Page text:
But too much loneliness can kill you.
Some alarming new research conducted by psychologists at Brigham Young University and the University of Utah found that social isolation (both actual and perceived) may be more deadly than obesity. Social isolation and feelings of loneliness increase a person's chance of premature death by 14 percent -- nearly double the risk of early death from obesity.

"A substantial body of research has also elucidated the psychological, behavioral, and biological pathways by which social isolation and loneliness lead to poorer health and decreased longevity," the study's authors write. "In light of mounting evidence that social isolation and loneliness are increasing in society, it seems prudent to add social isolation and loneliness to lists of public health concerns."

There are ways to break the cycle of isolation.
Another piece of research published in the journal highlighted possible ways to combat chronic feelings of loneliness and isolation.

In a separate study, Cacioppo and colleagues analyzed data about three main types of treatment for loneliness: group therapy, individual treatments (working with a therapist to improve befriending skills or to minimize negative beliefs that might contribute to loneliness) and community interventions (events focused on reaching out to lonely people).

Examining a body of existing literature on the subject, the researchers concluded that the most promising line of treatment for loneliness is individual therapy that addresses the thought patterns and beliefs -- such as low self-esteem or shame -- that prevent a person from connecting with others. With further research, they say, this treatment could be combined with pharmaceutical treatments, such as short-term courses of oxytocin, a hormone known to promote pro-social behavior.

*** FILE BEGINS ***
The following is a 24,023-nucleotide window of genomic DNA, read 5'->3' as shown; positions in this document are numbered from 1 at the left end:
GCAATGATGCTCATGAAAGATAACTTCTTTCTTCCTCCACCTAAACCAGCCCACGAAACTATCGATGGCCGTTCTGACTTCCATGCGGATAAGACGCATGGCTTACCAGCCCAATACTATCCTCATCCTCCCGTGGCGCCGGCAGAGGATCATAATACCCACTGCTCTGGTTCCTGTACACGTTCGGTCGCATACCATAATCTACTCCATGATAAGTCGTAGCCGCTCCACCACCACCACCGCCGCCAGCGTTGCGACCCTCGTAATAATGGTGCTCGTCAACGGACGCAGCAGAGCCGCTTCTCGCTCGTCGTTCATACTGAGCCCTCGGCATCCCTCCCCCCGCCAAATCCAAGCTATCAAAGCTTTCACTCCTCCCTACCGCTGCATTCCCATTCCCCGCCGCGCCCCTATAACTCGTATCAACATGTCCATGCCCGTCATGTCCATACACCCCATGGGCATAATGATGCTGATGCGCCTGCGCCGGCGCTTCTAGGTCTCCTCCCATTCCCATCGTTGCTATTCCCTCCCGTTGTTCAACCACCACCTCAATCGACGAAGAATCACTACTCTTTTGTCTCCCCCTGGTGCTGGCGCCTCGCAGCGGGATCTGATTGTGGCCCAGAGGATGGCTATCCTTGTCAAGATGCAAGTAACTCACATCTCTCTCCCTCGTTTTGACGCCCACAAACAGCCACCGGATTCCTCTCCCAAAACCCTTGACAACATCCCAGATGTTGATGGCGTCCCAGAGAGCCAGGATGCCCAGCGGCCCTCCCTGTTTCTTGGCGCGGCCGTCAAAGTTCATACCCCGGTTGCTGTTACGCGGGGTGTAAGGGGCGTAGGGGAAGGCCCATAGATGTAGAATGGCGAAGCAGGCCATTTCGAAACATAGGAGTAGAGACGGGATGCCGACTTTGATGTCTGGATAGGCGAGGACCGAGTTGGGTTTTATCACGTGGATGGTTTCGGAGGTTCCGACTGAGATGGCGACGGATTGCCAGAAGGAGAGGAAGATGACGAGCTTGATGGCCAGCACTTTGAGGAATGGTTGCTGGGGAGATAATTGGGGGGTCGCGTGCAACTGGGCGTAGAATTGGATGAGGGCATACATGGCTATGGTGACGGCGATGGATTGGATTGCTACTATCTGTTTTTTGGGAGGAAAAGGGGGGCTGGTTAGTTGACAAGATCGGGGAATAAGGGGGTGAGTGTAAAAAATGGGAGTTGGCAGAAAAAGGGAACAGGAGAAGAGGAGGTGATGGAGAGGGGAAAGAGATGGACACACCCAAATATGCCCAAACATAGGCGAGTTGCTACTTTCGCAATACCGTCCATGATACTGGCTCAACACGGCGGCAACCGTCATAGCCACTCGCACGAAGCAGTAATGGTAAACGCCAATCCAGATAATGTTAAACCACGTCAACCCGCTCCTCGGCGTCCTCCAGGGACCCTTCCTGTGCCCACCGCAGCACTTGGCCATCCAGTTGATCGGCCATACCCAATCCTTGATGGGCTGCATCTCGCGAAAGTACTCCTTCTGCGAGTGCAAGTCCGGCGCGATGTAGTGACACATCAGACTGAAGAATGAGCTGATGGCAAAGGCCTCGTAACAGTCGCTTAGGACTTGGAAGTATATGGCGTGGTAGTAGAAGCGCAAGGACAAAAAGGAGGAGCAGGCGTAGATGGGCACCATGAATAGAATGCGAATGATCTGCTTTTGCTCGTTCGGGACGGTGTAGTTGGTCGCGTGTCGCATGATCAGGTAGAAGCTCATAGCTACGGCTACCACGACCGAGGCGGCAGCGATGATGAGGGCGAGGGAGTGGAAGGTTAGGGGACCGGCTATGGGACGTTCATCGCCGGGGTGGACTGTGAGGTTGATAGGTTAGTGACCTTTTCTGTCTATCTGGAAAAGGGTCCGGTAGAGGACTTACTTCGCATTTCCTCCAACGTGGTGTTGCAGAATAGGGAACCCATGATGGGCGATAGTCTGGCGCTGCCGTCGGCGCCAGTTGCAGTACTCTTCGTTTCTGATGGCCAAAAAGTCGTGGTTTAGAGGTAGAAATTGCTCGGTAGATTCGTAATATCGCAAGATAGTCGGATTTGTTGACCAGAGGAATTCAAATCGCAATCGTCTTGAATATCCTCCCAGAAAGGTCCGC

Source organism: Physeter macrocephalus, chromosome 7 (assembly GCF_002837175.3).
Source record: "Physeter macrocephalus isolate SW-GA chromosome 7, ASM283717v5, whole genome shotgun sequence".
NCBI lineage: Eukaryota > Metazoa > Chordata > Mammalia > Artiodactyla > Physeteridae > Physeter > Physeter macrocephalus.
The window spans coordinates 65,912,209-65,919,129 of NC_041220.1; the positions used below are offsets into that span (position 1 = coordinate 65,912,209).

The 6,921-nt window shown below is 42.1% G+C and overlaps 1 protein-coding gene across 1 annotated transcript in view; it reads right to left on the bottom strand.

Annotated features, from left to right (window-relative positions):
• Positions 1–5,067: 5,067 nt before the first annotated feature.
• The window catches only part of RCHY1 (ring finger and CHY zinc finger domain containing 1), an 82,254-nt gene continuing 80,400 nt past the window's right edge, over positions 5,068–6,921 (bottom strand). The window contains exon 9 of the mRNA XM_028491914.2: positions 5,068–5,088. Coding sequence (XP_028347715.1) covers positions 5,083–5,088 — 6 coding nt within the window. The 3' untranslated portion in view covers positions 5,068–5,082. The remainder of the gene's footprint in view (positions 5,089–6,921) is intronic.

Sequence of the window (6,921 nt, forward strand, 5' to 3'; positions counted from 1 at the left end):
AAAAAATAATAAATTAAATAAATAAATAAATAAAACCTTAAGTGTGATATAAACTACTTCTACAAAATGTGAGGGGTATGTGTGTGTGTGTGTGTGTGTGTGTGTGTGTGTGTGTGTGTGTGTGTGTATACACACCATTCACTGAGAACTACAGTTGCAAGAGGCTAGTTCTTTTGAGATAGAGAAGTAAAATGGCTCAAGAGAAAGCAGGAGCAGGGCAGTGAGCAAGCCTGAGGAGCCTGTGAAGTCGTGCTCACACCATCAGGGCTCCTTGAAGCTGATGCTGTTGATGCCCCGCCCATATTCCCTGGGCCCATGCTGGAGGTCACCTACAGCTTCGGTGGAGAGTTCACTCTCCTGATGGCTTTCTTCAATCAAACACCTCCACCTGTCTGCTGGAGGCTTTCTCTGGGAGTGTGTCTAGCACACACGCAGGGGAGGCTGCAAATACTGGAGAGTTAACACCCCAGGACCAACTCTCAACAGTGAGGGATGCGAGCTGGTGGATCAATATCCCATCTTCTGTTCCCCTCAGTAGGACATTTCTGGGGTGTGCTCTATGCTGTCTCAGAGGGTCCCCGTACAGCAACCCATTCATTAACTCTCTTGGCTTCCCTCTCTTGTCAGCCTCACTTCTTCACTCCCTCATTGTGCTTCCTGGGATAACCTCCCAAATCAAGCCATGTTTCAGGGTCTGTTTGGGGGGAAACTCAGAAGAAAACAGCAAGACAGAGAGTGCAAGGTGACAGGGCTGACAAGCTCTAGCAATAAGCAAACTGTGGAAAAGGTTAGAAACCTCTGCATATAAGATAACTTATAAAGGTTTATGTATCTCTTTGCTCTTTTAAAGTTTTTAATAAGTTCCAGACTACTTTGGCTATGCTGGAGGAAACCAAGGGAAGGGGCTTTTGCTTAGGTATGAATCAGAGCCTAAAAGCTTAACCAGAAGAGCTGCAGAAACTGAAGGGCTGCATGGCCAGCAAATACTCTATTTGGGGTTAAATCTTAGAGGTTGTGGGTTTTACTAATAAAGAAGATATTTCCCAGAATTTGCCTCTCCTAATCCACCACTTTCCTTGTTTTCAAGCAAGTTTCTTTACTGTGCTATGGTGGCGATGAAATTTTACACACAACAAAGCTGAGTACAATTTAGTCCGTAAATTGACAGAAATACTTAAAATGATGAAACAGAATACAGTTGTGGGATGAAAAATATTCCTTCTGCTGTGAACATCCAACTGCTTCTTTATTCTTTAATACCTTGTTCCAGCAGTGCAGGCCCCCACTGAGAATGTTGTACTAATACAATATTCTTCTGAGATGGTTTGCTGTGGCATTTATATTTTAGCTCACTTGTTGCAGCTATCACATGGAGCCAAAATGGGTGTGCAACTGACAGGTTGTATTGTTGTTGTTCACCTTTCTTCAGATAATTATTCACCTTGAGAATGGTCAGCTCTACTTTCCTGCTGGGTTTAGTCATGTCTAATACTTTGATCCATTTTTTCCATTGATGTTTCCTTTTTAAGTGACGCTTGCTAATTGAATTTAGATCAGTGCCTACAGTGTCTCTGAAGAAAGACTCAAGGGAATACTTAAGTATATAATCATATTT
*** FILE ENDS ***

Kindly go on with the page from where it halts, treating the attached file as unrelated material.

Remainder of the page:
However, the study pointed out that more awareness about the growing problem of chronic loneliness is needed before these treatments can be truly viable.

"As a first step, there is a need for increased public awareness -- and awareness among healthcare providers -- that loneliness is a condition that, like chronic pain, can become an affliction for almost anyone," the authors write.

The study noted that the U.K. government has developed several initiatives to improve quality of life for those suffering from chronic loneliness and to raise awareness about the issue. The authors also point to Oprah and Dr. Sanjay Gupta's "Just Say Hello" campaign, which is encouraging people in the U.S. to find more connections in their daily interactions.

"Over a given period, people who have strong ties to family, friends, or coworkers have a 50 percent greater chance of outliving those with fewer social connections," Gupta wrote on Oprah's website last year. "If our relationships can have such an effect on our overall health, why don't we prioritize spending time with the people around us as much as we do exercising and eating right?"